A Packshot Studio Guide to Photographing Small Objects

Every product photographer or packshot studio needs to know how to photograph very small objects. The starting point for all of this is making sure you have the right equipment to do the job. We’ve put together a summary of the key equipment that should be in every product photographer’s box of tricks.

Lenses

The first entry on our short guide is all about lenses. It is likely that each product photographer or packshot studio has a macro lens because this is specifically designed to deliver high-quality images of small objects. These can also be used for other types of photography but in general, utilise these with objects such as jewellery, close up shots of food and drink or any other smaller products you need to shoot.

 

Alongside a macro lens, some useful equipment includes an extension tube and bellows. These two items increase the precision and quality of an image. Having these items to hand will really allow you to capture your products in the detail you want.

Lighting

We always talk about how lighting is the key factor in product photography and when it comes to photographing small objects, it is incredibly important. It may be a product photographer is able to use natural lighting but in many situations, standard camera flash or natural light won’t deliver what you require.

 

Most packshot studios will already have a range of lighting equipment for this very purpose, such as ring lighting and a softbox. If you get the lighting right, then you will showcase the intricate detail of very small objects, particularly important for jewellery photography. When dealing with this type of photography, you should always be aware of how harsh the lighting is, making sure it doesn’t detract from the product.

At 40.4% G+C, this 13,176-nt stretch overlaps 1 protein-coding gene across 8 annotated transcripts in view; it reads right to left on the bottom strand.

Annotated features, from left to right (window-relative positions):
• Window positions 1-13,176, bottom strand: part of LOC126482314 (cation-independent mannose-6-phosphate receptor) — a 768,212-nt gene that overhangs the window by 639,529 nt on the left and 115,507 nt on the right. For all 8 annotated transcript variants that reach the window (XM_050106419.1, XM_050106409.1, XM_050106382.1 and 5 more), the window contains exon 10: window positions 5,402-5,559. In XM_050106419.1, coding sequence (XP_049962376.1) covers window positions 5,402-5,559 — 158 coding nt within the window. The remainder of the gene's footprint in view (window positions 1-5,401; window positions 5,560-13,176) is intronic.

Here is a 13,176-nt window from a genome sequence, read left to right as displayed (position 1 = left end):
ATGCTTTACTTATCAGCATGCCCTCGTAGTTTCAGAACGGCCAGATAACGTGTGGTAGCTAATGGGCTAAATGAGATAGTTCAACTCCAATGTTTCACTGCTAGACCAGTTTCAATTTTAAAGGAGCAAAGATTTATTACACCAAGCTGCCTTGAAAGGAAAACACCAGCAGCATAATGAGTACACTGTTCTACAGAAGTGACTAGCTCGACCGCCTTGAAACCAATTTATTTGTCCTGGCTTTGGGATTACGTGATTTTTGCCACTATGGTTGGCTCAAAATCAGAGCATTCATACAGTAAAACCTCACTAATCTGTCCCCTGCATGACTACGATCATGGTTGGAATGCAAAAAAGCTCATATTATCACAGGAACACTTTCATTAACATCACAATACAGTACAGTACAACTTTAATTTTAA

Stands

How you display your product will depend on the type of object you wish to photograph. You will want a standard table that is stable so that you can place a range of products on it from small food products to drinks and clothing. However, for jewellery, you will want bespoke stands that allow the jewellery to hang down, sit on display or appear to be floating.

 

Furthermore, a turntable should be near the top of your shopping list as a product photographer or packshot studio. If you look at most e-commerce websites, you will now find 360-degree images and this can be seamlessly achieved with a turntable. It will allow you to make uniform, smooth images or videos easily and effectively.

Summary

There is a long list of equipment out there that people recommend and it is easy to get carried away. Our advice is to get the basics right, look for those homemade or cheaper alternatives that deliver what you need and then expand your box of tricks as you develop your skills.

 

Ultimately, photographing small objects for a client is all about being careful, controlled and focused on delivering intricate detail that will show off products. If you ensure you have the right equipment and knowledge then you can take outstanding photographs that will draw customers in and persuade them to spend money.